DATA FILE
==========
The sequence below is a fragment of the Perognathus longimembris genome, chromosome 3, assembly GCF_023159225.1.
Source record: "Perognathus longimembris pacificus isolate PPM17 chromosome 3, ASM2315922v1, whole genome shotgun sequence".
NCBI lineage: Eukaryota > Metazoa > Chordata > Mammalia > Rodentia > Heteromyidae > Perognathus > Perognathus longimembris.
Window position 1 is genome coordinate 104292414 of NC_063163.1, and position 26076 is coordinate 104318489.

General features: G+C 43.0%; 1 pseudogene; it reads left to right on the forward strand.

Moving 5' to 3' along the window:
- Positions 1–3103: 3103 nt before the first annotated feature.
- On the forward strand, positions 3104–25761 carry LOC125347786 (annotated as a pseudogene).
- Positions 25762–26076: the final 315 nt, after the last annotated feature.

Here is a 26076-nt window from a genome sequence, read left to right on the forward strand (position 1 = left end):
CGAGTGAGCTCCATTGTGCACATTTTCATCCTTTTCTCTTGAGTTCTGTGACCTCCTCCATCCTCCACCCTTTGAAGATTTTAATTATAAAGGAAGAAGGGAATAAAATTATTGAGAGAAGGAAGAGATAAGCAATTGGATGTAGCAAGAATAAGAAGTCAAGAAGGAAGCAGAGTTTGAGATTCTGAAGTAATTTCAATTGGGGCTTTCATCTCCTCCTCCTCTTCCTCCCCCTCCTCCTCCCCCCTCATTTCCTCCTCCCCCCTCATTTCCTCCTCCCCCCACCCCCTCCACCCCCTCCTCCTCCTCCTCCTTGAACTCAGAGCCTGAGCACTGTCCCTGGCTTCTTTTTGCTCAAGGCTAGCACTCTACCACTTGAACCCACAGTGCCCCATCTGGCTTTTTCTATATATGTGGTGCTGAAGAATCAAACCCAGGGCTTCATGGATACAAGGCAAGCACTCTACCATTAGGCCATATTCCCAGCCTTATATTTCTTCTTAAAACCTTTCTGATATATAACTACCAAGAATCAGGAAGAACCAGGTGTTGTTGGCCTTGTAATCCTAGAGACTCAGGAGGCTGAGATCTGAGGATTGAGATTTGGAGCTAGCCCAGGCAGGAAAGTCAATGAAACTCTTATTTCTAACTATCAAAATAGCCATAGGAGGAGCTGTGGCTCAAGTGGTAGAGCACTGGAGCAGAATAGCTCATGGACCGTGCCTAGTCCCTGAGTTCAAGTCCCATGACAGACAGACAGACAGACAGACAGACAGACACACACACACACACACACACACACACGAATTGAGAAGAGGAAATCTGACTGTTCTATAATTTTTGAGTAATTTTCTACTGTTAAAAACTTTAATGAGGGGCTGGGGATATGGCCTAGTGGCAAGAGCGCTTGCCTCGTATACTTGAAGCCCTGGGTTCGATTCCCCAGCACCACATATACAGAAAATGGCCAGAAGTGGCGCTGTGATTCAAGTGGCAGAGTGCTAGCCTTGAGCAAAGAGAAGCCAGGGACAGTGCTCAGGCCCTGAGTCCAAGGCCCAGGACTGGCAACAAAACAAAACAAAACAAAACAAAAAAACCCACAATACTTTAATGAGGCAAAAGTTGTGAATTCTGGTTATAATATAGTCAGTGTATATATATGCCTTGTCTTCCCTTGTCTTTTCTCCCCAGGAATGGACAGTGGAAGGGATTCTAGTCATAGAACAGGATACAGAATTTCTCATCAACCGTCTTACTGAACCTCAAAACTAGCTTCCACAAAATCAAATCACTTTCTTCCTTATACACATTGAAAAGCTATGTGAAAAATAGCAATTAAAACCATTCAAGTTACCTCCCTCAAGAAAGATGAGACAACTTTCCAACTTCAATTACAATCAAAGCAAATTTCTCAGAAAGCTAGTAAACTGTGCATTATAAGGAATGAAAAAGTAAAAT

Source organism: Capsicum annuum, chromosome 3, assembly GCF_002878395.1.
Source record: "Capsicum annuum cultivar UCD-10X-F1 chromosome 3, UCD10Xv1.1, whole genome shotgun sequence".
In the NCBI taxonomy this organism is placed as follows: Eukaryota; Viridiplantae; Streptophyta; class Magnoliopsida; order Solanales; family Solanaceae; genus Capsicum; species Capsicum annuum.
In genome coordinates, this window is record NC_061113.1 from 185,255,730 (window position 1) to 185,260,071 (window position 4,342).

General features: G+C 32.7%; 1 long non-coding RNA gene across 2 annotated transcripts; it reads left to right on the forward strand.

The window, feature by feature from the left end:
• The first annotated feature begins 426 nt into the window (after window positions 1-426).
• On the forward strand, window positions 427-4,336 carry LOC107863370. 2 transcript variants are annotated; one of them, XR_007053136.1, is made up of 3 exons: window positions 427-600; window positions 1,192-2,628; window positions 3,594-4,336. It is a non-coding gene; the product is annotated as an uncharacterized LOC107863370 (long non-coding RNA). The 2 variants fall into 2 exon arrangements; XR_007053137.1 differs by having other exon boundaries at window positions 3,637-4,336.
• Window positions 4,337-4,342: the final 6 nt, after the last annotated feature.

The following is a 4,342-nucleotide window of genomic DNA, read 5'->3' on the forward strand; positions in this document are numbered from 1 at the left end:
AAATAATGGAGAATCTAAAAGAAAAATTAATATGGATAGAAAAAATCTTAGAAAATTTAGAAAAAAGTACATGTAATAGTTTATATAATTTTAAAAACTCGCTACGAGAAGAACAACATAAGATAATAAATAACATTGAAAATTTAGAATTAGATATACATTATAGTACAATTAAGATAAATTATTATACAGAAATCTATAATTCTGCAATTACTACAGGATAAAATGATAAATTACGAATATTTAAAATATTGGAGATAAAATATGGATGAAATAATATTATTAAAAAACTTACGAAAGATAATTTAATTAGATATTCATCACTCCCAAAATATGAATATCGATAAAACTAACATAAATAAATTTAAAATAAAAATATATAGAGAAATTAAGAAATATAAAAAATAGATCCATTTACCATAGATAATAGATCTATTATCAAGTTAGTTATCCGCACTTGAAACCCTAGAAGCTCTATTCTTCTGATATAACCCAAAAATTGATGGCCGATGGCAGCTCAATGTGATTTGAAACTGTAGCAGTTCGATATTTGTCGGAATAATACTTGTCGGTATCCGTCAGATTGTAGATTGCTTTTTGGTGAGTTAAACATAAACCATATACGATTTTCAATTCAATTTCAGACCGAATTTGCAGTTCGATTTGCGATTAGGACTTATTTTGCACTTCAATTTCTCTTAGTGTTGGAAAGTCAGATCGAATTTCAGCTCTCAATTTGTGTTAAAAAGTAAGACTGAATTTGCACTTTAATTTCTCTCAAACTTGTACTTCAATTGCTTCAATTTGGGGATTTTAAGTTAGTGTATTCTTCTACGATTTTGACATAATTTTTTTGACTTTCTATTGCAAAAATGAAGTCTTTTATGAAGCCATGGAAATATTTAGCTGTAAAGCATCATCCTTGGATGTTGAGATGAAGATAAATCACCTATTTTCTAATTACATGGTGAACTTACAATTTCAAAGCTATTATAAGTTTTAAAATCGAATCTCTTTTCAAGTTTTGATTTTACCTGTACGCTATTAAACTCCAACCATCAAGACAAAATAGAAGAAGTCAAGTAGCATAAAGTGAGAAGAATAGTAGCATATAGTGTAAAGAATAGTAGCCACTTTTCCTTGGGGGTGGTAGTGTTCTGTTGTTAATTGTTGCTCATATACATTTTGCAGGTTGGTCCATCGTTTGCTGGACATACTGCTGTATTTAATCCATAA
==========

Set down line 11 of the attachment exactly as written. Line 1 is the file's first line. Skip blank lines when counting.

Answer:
CGAGTGAGCTCCATTGTGCACATTTTCATCCTTTTCTCTTGAGTTCTGTGACCTCCTCCATCCTCCACCCTTTGAAGATTTTAATTATAAAGGAAGAAGGGAATAAAATTATTGAGAGAAGGAAGAGATAAGCAATTGGATGTAGCAAGAATAAGAAGTCAAGAAGGAAGCAGAGTTTGAGATTCTGAAGTAATTTCAATTGGGGCTTTCATCTCCTCCTCCTCTTCCTCCCCCTCCTCCTCCCCCCTCATTTCCTCCTCCCCCCTCATTTCCTCCTCCCCCCACCCCCTCCACCCCCTCCTCCTCCTCCTCCTTGAACTCAGAGCCTGAGCACTGTCCCTGGCTTCTTTTTGCTCAAGGCTAGCACTCTACCACTTGAACCCACAGTGCCCCATCTGGCTTTTTCTATATATGTGGTGCTGAAGAATCAAACCCAGGGCTTCATGGATACAAGGCAAGCACTCTACCATTAGGCCATATTCCCAGCCTTATATTTCTTCTTAAAACCTTTCTGATATATAACTACCAAGAATCAGGAAGAACCAGGTGTTGTTGGCCTTGTAATCCTAGAGACTCAGGAGGCTGAGATCTGAGGATTGAGATTTGGAGCTAGCCCAGGCAGGAAAGTCAATGAAACTCTTATTTCTAACTATCAAAATAGCCATAGGAGGAGCTGTGGCTCAAGTGGTAGAGCACTGGAGCAGAATAGCTCATGGACCGTGCCTAGTCCCTGAGTTCAAGTCCCATGACAGACAGACAGACAGACAGACAGACAGACACACACACACACACACACACACACACGAATTGAGAAGAGGAAATCTGACTGTTCTATAATTTTTGAGTAATTTTCTACTGTTAAAAACTTTAATGAGGGGCTGGGGATATGGCCTAGTGGCAAGAGCGCTTGCCTCGTATACTTGAAGCCCTGGGTTCGATTCCCCAGCACCACATATACAGAAAATGGCCAGAAGTGGCGCTGTGATTCAAGTGGCAGAGTGCTAGCCTTGAGCAAAGAGAAGCCAGGGACAGTGCTCAGGCCCTGAGTCCAAGGCCCAGGACTGGCAACAAAACAAAACAAAACAAAACAAAAAAACCCACAATACTTTAATGAGGCAAAAGTTGTGAATTCTGGTTATAATATAGTCAGTGTATATATATGCCTTGTCTTCCCTTGTCTTTTCTCCCCAGGAATGGACAGTGGAAGGGATTCTAGTCATAGAACAGGATACAGAATTTCTCATCAACCGTCTTACTGAACCTCAAAACTAGCTTCCACAAAATCAAATCACTTTCTTCCTTATACACATTGAAAAGCTATGTGAAAAATAGCAATTAAAACCATTCAAGTTACCTCCCTCAAGAAAGATGAGACAACTTTCCAACTTCAATTACAATCAAAGCAAATTTCTCAGAAAGCTAGTAAACTGTGCATTATAAGGAATGAAAAAGTAAAAT